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Make your own diapers

I started making my own prefold diapers when my original, purchased diapers showed heavy duty wear.  (after about 2 1/2 years of use)  The timing was I was just learning to sew...and making a prefold diaper is an easy project to start with.

There are advantages to making your own:
*less costly than pre-made, depending on what, and how much cloth you buy.

*you can customize diaper material, size and shape.

Materials commonly used:
*cotton flannel: "superflannel" or thicker types are more absorbent.  Flannel is soft next to baby's skin.

*terrycloth: is more absorbent than flannel, and is usually used as a bottom and/or middle layer.

*thread: cotton, or cotton/poly

*diapers can be made smaller to fit young babies more comfortably.

*diapers can be made in the prefold or hourglass shape.

You can be creative with flannel
*flannel comes in basic white, as well as a variety of colors and prints. (however, the printed flannel is thinner, in my experience.)

Prefold diaper diagram:

The gray area shown is an optional (but highly effective) middle layer, which provides more absorbency where the diaper gets wettest.  The two outside layers are the same size.  (shown here as 14in.x13 in.- about the same size as a standard prefold diaper)   You can use any combination of fabric you like...either all flannel, or combo. of flannel and terry.  As a baby nighttime diaper and regular use toddler diaper, I use terrycloth for the middle layer and one outside layer, and flannel for the other outside layer. (flannel next to baby's skin)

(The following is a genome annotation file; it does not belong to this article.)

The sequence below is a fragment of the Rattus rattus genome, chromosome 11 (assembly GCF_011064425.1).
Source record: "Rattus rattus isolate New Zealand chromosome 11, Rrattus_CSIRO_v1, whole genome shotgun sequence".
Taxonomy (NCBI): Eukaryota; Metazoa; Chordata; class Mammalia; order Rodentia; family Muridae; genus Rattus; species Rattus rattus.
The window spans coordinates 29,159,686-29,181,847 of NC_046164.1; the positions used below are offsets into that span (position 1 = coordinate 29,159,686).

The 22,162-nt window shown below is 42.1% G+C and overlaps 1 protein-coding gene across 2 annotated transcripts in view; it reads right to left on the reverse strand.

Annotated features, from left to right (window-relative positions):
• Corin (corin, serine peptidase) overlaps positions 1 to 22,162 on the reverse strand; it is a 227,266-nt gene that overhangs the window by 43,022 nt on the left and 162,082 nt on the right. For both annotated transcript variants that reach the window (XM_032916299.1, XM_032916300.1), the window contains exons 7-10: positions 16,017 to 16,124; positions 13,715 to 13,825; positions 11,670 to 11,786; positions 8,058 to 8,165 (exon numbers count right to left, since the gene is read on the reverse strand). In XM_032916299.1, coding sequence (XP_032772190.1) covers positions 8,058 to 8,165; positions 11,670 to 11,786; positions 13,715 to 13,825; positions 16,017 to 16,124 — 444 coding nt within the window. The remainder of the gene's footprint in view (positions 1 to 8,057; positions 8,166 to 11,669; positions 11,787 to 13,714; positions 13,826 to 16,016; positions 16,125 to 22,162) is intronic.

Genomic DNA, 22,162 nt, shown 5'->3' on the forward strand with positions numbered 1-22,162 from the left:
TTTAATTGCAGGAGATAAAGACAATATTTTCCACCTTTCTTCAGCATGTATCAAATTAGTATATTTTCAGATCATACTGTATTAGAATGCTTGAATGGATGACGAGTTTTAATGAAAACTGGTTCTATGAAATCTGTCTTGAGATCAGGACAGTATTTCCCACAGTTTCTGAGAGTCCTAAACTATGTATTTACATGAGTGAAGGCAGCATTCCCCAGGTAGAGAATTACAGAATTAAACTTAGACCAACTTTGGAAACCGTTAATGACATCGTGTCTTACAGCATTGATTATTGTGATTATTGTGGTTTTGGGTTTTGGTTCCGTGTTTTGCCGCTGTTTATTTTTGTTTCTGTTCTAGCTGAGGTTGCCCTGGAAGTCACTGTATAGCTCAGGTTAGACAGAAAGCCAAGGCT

Before beginning to cut out the diaper, wash and dry all fabrics first!  Cotton will shrink the most during the first washing and drying.

Before cutting the diaper, I measure the dimensions either on paper and pin to the fabric, or draw the dimensions directly onto the fabric with a fabric marker.

To stitch the diaper together, I pin the layers, then use a fabric marker to make two lines dividing the diaper into thirds vertically.  Then I stitch down each of the lines with a small, straight stitch on the sewing machine.  These two stitched lines make the diaper easier to fold into thirds for use.  Then I stitch around the edges of the diaper with wide but small zig zag stitches.  If you can make rounded corners while you stitch, the diaper won't be firm and scratchy around the edges.  I use a heavy duty ball point needle on my machine.

If you are so inclined to make hourglass diapers or diaper covers, Elizabeth Lee Designs has a pattern for each on page 24 of their catalog.

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